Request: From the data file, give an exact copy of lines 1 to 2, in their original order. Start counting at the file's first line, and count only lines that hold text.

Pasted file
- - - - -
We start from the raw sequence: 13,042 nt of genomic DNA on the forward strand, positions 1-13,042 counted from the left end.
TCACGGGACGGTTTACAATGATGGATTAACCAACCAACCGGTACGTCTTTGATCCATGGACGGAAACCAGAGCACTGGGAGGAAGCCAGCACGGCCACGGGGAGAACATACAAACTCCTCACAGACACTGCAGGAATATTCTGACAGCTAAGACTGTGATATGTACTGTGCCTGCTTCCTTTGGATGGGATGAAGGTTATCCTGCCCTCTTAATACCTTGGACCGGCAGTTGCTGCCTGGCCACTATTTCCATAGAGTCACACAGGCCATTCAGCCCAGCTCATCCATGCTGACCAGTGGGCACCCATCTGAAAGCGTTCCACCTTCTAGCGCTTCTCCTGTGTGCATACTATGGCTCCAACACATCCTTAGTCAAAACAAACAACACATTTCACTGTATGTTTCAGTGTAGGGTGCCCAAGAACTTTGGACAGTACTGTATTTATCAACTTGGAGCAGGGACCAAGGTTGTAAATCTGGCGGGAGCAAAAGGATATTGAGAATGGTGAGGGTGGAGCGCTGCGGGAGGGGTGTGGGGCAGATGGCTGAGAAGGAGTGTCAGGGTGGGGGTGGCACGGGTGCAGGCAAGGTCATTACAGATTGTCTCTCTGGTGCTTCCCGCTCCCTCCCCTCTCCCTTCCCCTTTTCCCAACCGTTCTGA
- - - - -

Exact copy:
We start from the raw sequence: 13,042 nt of genomic DNA on the forward strand, positions 1-13,042 counted from the left end.
TCACGGGACGGTTTACAATGATGGATTAACCAACCAACCGGTACGTCTTTGATCCATGGACGGAAACCAGAGCACTGGGAGGAAGCCAGCACGGCCACGGGGAGAACATACAAACTCCTCACAGACACTGCAGGAATATTCTGACAGCTAAGACTGTGATATGTACTGTGCCTGCTTCCTTTGGATGGGATGAAGGTTATCCTGCCCTCTTAATACCTTGGACCGGCAGTTGCTGCCTGGCCACTATTTCCATAGAGTCACACAGGCCATTCAGCCCAGCTCATCCATGCTGACCAGTGGGCACCCATCTGAAAGCGTTCCACCTTCTAGCGCTTCTCCTGTGTGCATACTATGGCTCCAACACATCCTTAGTCAAAACAAACAACACATTTCACTGTATGTTTCAGTGTAGGGTGCCCAAGAACTTTGGACAGTACTGTATTTATCAACTTGGAGCAGGGACCAAGGTTGTAAATCTGGCGGGAGCAAAAGGATATTGAGAATGGTGAGGGTGGAGCGCTGCGGGAGGGGTGTGGGGCAGATGGCTGAGAAGGAGTGTCAGGGTGGGGGTGGCACGGGTGCAGGCAAGGTCATTACAGATTGTCTCTCTGGTGCTTCCCGCTCCCTCCCCTCTCCCTTCCCCTTTTCCCAACCGTTCTGA